Monday, November 19, 2012

Library chat surveys, University of Minnesota Duluth style


Interested in using surveys to improve your library's virtual reference services? In this
post, we've partnered with the University of Minnesota Duluth (UMD) Library to talk
library surveys. (Thanks guys!) They've been using surveys alongside chat this year and have interesting and actionable results to share with you.

At the end of this post, we'll cover the mechanics of adding a survey to your widget. But first up, Doreen Hansen, Computer Systems Specialist, along with UMD Librarians Kim Pittman and Gabriel Gardner will take you behind the scenes to share how they apply survey results within their library to improve library services.

A Tale of Two Surveys: How and Why


UMD Reference Librarians first offered chat service to patrons in 2004. After joining
forces with LibraryH3lp in 2008, we saw a significant increase in usage. However, after
that initial spike, our usage numbers began to stagnate (see charts). In order to uncover
the cause of our underwhelming usage statistics, we surveyed our patrons in the spring
and summer of 2012. We hoped that our survey results would give us insight into
users’ experience of chat and help us identify areas for improvement.

 

In order to learn more about current chat users and non-users, we created two surveys, both launched in the spring of 2012.

One was linked right inside the top header of the patron's chat box via the <title> field within the widget designer. In addition to this eye-catching survey link, librarians also sent patrons a friendly invitation to take a short survey at the conclusion of each chat.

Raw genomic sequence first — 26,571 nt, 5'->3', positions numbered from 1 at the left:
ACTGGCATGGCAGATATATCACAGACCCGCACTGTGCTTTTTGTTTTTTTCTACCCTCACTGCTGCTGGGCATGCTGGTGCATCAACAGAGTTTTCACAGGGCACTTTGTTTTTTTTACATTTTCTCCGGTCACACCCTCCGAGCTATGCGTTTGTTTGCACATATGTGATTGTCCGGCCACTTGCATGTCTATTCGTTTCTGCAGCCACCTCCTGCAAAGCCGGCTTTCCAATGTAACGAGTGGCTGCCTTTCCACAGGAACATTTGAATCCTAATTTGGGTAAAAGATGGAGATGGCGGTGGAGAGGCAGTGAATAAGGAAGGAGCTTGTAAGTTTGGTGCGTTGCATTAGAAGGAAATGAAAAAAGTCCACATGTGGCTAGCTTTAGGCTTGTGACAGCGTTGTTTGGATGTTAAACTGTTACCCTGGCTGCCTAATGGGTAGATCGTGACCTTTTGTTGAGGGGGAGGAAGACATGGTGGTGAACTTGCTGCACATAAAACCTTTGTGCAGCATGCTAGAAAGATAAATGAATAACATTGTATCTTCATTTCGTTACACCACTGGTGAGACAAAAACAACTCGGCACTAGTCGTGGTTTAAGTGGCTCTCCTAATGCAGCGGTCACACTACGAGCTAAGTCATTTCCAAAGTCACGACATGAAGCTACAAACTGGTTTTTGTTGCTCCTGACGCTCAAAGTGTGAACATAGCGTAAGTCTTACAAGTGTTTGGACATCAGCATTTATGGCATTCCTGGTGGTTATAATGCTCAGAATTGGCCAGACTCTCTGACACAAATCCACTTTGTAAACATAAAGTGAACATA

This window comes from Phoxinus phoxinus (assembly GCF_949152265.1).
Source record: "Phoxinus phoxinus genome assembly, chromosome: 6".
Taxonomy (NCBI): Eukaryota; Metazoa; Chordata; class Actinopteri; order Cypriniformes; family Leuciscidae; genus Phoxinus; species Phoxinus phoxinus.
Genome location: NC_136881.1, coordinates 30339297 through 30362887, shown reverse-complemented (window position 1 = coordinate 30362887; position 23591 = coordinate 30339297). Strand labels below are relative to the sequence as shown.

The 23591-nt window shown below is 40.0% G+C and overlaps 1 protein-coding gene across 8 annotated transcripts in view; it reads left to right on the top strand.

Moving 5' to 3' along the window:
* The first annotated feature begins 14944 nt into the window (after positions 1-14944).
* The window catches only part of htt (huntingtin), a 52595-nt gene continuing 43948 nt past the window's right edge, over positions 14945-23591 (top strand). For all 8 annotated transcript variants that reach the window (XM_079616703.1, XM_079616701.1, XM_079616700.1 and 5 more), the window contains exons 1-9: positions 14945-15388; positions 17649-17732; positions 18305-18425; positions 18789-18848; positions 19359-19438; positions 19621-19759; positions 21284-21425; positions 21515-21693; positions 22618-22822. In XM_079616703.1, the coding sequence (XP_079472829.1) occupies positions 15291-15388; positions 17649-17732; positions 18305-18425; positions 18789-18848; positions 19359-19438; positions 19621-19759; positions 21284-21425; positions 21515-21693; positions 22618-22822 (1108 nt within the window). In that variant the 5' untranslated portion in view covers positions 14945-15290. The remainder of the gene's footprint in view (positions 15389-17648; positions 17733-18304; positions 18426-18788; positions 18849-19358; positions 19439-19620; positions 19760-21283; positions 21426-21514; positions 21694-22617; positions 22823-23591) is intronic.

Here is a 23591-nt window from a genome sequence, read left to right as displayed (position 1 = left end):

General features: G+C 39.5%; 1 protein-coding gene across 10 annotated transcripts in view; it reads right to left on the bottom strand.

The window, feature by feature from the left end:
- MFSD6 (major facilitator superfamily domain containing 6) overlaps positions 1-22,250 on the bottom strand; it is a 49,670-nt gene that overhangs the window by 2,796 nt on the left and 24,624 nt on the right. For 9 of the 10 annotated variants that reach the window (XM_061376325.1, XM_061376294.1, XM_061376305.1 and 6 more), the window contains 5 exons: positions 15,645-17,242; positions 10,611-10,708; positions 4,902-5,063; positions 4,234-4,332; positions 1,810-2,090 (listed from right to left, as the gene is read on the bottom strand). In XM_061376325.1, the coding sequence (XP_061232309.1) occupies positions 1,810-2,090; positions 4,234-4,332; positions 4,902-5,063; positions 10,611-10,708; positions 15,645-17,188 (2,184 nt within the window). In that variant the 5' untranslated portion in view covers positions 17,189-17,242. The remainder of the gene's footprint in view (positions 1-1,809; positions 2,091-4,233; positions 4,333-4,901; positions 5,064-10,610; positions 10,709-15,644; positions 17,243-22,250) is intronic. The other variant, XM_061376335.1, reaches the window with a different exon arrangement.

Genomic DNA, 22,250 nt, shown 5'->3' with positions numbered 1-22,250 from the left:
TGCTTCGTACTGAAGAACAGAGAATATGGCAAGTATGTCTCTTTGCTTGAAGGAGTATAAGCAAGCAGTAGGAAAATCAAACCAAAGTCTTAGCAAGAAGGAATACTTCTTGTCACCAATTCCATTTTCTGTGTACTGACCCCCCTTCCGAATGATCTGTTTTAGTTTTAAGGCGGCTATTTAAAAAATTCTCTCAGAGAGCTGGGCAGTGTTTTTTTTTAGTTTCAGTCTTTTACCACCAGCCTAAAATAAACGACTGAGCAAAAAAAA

This survey asked the user to rate their satisfaction with several aspects of their chat experience, offer suggestions for service improvements, and rate their willingness to use the service again. 



Our second, more comprehensive survey was targeted to anyone, whether they were previous chat users, were unaware of the chat service, or had known about it but hadn't tried it. This survey posed questions to patrons about their awareness of the service, previous use and satisfaction (if applicable), reasons for non-use (if applicable) and demographic characteristics. We promoted this survey in three places: on our library home page, on our "AskUs!" page, and on the digital sign at the library’s entrance.

UMD Library home page with link to survey in lower left corner.
Closeup of survey link

We chose to use Google Drive to create these surveys because of its simplicity, shareability, and the snazzy charts that we could easily produce from our results. Using Google Drive also allowed us to create a “branching” survey which led users to different questions based on their responses. To our knowledge, Google Drive is currently the only free survey software with this capability.

How We Used Our Results


Dropped Chats: Embedded vs. Pop-out Widgets